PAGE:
Also when plants have 'enough' light and more than enough nutrients and Co2 they will focus their energy in growth/colour etc. If they have more than enough light and nog enough nutrients they will focus their energy in finding nutrients and/or Co2. As you can see lighting sets the demand for nutrients, with 'low/medium' lightning it's more easy to get the small excess of nutrients hence the reason why plants can still look good with 'low/medium' lightning.
     
  18. bsmith782

    bsmith782 Guru Class Expert

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    Ime, plante with less than optimal co2 grow in a stunted state with frail looking growth. As far as having excess/enough nutriens making them focus on color, anytime I have higher than normal N the red is always lacking.

    How about we try to not pick apart our statements.
     
  19. Hallen

    Hallen Guru Class Expert

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    When N is too low many plants will also color more red than with enough N. Dutch aquarists have been using this trick for a while to get extra red plants just before the tanks are being judged. Ofcourse excess nutrients cannot make a plant as red as high lighting would, the effects are more noticable in growth. i.e. more compact plants. I believe Dutchy has an excellent picture showing that effect.
     
  20. Tom Barr

    Tom Barr Founder
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    How/why plants actually stretch or elongation of the internodal distance is fairly well understood at the molecular level.

    Severla good papers by Jackson et al, 2009 or so, have really put together the entire process.

    Ethylene which is a gas phase plant hormone.........is the main signal that causes a cascade that promotes elongation.
    How/why? For plants to avoid submersed conditions upon flooding.

    This physical environmental change is what causes the elongation, or anything that mimics this.
    Low O2, high Ethylene, anaerobic conditions..........like O2 and CO2..........Ethylene cannot escape rapidly from plants when the plant is submersed suddenly.
    It's got that same 10,000 slower diffusion problem.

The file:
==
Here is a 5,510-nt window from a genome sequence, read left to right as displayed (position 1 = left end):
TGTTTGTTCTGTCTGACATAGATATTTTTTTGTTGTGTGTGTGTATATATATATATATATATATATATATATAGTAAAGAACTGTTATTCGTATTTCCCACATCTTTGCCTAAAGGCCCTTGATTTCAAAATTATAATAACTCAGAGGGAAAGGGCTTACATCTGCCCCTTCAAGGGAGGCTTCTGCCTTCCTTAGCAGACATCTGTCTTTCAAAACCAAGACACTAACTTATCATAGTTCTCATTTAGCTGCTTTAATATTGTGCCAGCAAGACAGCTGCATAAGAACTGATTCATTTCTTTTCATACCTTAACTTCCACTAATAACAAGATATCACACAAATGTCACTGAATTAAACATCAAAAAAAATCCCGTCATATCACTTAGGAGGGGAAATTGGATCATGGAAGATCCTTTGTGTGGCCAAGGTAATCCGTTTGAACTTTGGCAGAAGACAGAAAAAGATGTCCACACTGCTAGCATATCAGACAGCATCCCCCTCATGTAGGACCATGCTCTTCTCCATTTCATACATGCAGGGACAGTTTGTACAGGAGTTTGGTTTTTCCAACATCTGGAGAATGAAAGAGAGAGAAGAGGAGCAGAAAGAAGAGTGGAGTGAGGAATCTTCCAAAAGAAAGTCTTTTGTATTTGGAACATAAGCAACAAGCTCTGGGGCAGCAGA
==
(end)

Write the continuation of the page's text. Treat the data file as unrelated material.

This elongation is independent of light.

    However, one could argue and suggest that light is part of the equation for bolting to the surface, but.........much more research suggest it's more to avoid low O2, anaerobic conditions, ample CO2 supply.
    Perhaps they will work more on the light + submersed conditions, but..........avoiding flooding is done pretty much independent of light intensities.

    Stretching is general due to shading by other plants , but not things like rocks/wood/filters etc (also supported by molecular research- plants can tell if there's another plant they are competing for light with, perhaps algae can sense this well also), a good trim often addresses this issue. Good CO2 = > good O2 production by plant growth, good current = good O2 etc.

    Good trimming etc, shaded leaves of Starougyne still do quite well, but under their own canopy? About 2-3" in, they start to get pretty yellowish, but there's hardly any light there.
    Few things could grow under such a mat.

    They do not bolt, rather, they use a different strategy.
    Crypts/swords also can do something similar, and those old leaves? If they get algae etc, does not matter. Those leaves still block lots of light to anything near by.
    Basically like attached leaf litter that buries competitors.

    You can also argue stretching is reduced if you limit nutrients, but the size of the plants/growth rates also is reduced. But the absolute distance is reduced.
    So why not limit the nutrients to reduce the distance?

    Regards,
    Tom Barr